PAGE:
Thursday 12 November 2020, 6pm – 8pm (GMT)

Image of deforestation - Climate Migration and DR Congo

How does climate change affect DR Congo and the chain of migration, what is the colonial context for this and what does it mean for how both People Of Colour and Europeans understand Climate Change / Justice?

The first event involving Crossing Footprints since we have now just begun operation as a CIC, in collaboration with Amani Creatives and the Radical Lates programme of People’s History Museum (PHM). The event involves a brief performance by singer-songwriters Emmanuela Yogolelo and Samuella Ganda, and a key discussion with Kooj Chuhan from Crossing Footprints and Alex Randall from the Climate and Migration Coalition.

Booking via Eventbrite: https://www.eventbrite.co.uk/e/climate-change-migration-and-dr-congo-online-tickets-123158001899

Led by artist-activist Kooj Chuhan, the discussion will include researcher-writer Alex Randall along with Emmanuela Yogolelo for a thought provoking discussion about the ways in which colonialism, conflict, race and migration connect with climate change, the Democratic Republic of the Congo (DR Congo) and people arriving from there to the UK. Emmanuela Yogolelo and Samuella Ganda will creatively engage the audience in a conversation about climate justice activism, using music and other art forms to narrate their opinions.

Burning map of DR Congo - Climate Migration and DR Congo

Booking via Eventbrite:
https://www.eventbrite.co.uk/e/climate-change-migration-and-dr-congo-online-tickets-123158001899

Online only event: live streamed on PHM’s YouTube channel, joining details will be sent by email one hour in advance of session

About the speakers at Climate Migration and DR Congo:

Emmanuela Yogolelo - Climate Migration and DR Congo

Emmanuela Yogolelo
Emmanuela is a singer-songwriter, music facilitator, cultural leader and producer originally from the world’s second largest tropical rain forest, the Congo basin. Her interest in climate justice activism started when she was commissioned by HOME in Manchester to create and perform a new interactive performance as part of the annual Horizons Festival. She chose to use her personal experience of climate change as a refugee and third world citizen to create an interactive performance.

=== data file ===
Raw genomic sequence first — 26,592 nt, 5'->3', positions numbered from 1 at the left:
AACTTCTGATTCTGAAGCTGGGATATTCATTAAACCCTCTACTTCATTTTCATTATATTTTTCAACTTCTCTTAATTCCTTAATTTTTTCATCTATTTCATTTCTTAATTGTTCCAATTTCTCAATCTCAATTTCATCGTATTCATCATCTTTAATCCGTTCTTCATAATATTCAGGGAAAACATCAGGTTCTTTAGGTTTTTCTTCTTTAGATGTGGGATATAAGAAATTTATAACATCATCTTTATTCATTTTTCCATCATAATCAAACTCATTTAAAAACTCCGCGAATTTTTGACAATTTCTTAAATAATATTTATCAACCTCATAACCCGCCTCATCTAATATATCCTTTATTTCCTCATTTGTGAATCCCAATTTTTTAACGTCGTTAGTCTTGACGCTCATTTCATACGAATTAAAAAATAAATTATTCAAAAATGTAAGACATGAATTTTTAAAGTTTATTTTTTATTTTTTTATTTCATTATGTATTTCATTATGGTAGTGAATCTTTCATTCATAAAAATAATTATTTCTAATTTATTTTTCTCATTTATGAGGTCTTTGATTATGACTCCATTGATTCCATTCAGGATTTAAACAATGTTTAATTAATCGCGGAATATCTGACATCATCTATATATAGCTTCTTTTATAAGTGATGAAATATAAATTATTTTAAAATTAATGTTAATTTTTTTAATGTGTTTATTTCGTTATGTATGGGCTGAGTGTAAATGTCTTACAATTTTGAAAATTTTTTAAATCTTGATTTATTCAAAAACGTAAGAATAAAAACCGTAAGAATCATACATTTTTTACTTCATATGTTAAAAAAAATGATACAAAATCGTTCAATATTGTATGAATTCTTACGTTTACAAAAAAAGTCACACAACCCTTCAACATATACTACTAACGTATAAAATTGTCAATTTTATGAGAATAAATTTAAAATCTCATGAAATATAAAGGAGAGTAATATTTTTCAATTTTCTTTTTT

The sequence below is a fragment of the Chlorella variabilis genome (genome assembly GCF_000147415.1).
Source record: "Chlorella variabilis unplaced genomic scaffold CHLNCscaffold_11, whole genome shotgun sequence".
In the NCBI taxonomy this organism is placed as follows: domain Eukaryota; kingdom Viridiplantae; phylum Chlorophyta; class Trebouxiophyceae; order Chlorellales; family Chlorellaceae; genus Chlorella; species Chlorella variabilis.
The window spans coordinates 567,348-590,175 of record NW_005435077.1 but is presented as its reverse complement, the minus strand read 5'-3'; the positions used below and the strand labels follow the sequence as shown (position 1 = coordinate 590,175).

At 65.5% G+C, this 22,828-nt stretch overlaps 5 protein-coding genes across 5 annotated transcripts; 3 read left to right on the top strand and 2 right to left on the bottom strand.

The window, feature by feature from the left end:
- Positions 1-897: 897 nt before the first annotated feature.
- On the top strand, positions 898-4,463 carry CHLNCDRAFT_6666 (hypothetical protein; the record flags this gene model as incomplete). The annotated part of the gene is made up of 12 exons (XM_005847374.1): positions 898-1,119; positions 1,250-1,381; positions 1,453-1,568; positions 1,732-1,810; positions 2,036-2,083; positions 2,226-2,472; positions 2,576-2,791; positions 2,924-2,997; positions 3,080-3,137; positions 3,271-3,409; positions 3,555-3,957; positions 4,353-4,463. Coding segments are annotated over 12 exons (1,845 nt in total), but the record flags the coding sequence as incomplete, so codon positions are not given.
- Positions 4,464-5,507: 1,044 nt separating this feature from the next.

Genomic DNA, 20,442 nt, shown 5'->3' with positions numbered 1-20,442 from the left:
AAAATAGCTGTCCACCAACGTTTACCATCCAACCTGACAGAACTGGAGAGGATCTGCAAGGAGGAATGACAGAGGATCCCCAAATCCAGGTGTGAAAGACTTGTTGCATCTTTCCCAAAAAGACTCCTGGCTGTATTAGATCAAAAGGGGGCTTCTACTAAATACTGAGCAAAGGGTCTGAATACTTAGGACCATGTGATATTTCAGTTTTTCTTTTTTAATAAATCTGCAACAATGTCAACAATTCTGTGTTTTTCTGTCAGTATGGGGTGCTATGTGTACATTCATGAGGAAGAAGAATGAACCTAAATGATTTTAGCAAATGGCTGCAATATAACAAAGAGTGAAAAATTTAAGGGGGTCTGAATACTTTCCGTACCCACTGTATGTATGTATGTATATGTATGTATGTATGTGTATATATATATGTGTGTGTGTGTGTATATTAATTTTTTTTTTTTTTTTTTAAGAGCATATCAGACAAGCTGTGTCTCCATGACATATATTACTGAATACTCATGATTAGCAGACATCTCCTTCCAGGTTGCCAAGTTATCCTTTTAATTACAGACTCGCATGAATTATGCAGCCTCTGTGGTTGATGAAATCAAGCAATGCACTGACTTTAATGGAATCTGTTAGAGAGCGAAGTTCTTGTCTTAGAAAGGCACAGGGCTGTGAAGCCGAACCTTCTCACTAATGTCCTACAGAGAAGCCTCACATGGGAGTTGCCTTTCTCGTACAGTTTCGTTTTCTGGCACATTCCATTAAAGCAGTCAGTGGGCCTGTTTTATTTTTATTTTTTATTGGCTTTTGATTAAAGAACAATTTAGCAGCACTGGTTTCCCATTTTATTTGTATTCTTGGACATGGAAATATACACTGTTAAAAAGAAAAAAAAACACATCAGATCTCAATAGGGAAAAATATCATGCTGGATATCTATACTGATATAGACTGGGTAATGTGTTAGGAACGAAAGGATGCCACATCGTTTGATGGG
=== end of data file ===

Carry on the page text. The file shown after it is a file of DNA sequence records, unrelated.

Samuella Ganda
Samuella is a singer-songwriter, plays piano and has written a song about climate change. She is one of the upcoming and talented young musicians in Manchester’s local African community, who are provided with artistic and professional development support from Amani Creatives, an African led arts organisation based in Manchester.

Alex Randall - Climate Migration and DR Congo

Alex Randall
Alex is the Programme Manager for both Climate Outreach and the Climate and Migration Coalition; a network of refugee and migration Non-Government Organisations (NGOs) working together on issues around climate change. Alex was lead author on the Moving Stories report, which explores the real lives of people displaced by climate linked disasters. He has written frequently for The Guardian newspaper and other outlets on climate change and migration.

Kooj Chuhan - Climate Migration and DR Congo

Kooj Chuhan
Kooj (Kuljit Singh) Chuhan is the Director of Crossing Footprints, an organisation connecting creativity with issues of human rights, environment and wellbeing. As a digital artist, filmmaker and creative producer, Kooj artistically interweaves racial justice with climate change. He is also the founding member of artist collective Virtual Migrants. Kooj has won an award for digital arts connecting refugees with climate change, and curated the exhibition Footprint Modulation on climate migration across five venues in Durham. Other work includes Chamada From Chico Mendes, interactive art combining documentary, poetry and sound from across the world, and Buy This, a two screen interactive video installation connecting over consumption, human displacement and environmental destruction.

Viva Declaration! counters post-Brexit threats against human rights

Title poster image for Viva Declaration

A new music and multimedia performance raises the bar against the anti-human rights and anti-migration agenda hoisted onto Brexit.  Viva Declaration! uses global jazz music with live mixed video to evocatively remind us of how important our human rights are.  Created and performed by film and digital media artist Kooj Chuhan and the multi-instrumentalist composer Tagné Tebu, it focuses on the story of migration from ancient history to the present day.